9. Dropbox. We love Dropbox for cloud-based file storage and file sharing. It’s easy to use and works well when everyone isn’t necessarily in the same physical office to share a server. Also provides file backup, too. You can download the DropBox app for your smart phone to access your files anytime, anywhere. Free starter account. www.DropBox.com
10. Survey Monkey. Want to ask donors or prospects some questions to gauge how they feel or what they think? Survey Monkey is a great tool for that. It’s easy to set up – just load your questions into the template, decide what kind of answers you want (multiple choice, yes/no, etc.), then finish up and send the survey link to your list. Free basic account. www.SurveyMonkey.com
11. Amazon Wish List. Sometimes people like to give stuff more than they like to give money. And if there are specific things you need for your program, a Wish List can make sure you get the right brand, size, color, or style you need. Easy to set up and free. Our animal rescue clients love using these to get food, toys, and other things they need. www.Amazon.com.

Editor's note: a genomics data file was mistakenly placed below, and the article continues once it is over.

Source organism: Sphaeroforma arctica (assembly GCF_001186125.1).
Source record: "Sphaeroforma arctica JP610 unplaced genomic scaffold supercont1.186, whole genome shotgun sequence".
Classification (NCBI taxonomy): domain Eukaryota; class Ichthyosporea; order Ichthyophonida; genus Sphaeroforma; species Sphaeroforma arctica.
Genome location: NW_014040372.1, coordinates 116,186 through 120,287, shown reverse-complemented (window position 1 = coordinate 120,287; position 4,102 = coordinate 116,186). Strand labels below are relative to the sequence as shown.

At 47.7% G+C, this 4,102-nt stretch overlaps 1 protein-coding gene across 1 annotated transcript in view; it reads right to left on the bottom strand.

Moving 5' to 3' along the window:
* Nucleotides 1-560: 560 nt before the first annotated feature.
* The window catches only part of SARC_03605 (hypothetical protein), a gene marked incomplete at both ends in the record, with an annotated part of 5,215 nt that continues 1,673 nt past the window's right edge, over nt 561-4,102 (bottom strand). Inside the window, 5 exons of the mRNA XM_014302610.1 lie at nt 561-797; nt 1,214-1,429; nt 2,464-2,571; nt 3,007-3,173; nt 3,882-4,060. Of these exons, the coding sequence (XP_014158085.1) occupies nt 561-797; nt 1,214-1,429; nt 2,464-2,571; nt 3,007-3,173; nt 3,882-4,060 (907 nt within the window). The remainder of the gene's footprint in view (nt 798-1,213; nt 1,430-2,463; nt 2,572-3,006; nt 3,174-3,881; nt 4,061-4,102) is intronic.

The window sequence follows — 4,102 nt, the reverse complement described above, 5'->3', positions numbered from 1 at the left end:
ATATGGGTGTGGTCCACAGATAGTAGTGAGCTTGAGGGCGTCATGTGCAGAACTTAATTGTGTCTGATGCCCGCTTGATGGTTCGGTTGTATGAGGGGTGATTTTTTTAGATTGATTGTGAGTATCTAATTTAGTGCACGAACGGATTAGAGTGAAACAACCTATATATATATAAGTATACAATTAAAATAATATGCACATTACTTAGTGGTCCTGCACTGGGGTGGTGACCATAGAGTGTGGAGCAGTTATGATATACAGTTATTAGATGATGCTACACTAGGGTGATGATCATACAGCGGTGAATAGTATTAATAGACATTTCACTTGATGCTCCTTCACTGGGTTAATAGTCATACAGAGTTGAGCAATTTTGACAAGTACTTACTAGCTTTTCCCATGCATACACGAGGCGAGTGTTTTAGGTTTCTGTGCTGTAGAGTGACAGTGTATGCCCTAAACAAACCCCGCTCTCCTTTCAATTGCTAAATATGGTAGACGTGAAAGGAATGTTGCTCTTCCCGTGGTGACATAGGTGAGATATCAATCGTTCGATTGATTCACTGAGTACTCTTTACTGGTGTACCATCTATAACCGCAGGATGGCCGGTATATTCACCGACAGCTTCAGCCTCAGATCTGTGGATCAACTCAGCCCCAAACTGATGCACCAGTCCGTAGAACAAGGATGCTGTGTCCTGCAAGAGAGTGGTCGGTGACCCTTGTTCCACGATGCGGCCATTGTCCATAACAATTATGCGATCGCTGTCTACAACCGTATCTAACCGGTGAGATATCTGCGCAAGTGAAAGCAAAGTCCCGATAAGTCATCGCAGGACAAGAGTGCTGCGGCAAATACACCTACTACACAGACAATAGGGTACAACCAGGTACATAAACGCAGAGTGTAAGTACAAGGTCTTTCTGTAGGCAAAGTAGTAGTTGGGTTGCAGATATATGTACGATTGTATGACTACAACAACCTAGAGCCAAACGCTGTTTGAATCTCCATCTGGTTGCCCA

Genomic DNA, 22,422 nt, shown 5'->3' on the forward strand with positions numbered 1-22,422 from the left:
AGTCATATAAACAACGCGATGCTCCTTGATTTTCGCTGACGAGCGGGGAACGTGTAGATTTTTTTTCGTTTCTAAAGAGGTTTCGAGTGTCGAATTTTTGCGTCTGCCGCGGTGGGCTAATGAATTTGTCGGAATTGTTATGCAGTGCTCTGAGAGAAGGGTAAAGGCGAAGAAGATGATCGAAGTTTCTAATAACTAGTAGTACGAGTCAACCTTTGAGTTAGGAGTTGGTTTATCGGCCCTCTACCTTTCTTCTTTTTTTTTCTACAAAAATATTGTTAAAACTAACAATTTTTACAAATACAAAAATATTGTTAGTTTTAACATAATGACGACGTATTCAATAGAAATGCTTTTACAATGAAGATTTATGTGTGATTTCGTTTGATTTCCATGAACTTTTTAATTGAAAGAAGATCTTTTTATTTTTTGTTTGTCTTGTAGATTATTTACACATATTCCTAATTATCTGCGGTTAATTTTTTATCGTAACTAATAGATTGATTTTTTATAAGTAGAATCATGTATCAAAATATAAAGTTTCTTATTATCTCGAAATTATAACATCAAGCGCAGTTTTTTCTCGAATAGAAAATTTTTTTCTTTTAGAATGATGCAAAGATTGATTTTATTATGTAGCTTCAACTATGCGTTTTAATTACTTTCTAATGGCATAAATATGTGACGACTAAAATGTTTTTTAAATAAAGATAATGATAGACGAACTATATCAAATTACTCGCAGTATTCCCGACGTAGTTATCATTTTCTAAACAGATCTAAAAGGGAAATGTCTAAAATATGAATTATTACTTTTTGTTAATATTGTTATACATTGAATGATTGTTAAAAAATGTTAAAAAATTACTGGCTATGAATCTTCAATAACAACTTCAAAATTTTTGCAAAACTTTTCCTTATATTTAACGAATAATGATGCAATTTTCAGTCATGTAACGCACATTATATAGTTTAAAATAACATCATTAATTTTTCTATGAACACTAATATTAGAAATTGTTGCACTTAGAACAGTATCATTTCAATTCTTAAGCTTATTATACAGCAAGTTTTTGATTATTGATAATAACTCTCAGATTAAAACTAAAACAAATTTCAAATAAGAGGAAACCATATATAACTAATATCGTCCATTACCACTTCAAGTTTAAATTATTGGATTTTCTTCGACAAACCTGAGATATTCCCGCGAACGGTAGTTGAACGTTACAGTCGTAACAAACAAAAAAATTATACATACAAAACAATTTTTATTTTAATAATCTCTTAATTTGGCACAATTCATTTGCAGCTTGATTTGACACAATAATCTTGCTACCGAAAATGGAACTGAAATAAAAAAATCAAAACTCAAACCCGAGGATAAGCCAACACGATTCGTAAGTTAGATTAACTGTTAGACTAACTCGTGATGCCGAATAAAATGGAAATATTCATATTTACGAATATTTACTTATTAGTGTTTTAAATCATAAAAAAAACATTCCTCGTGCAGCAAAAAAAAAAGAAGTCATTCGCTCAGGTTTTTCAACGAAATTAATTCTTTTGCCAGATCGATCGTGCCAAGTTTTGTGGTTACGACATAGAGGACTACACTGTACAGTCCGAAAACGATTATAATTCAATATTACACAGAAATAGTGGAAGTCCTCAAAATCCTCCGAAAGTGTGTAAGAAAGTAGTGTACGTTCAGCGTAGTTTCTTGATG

12. Foundation Center database. Find private and corporate foundations with grant opportunities that match your program needs. Search by keywords to find grants in your geographical area or that want to fund your work. Some free searching capability online or find the nearest Foundation Center office or collaborative collection to access the entire database.
Also don’t forget Google is your friend. You can look up and find just about anything using good old Google.
There are dozens of other cool fundraising tools out there, but remember that the tool is only as good as your ability to use it. So, spend a few minutes and get to know your tool, then squeeze as much productivity as you can from it.
It might take a few minutes up front, but it’ll save you time later and that’s time you can use to raise money for your small nonprofit.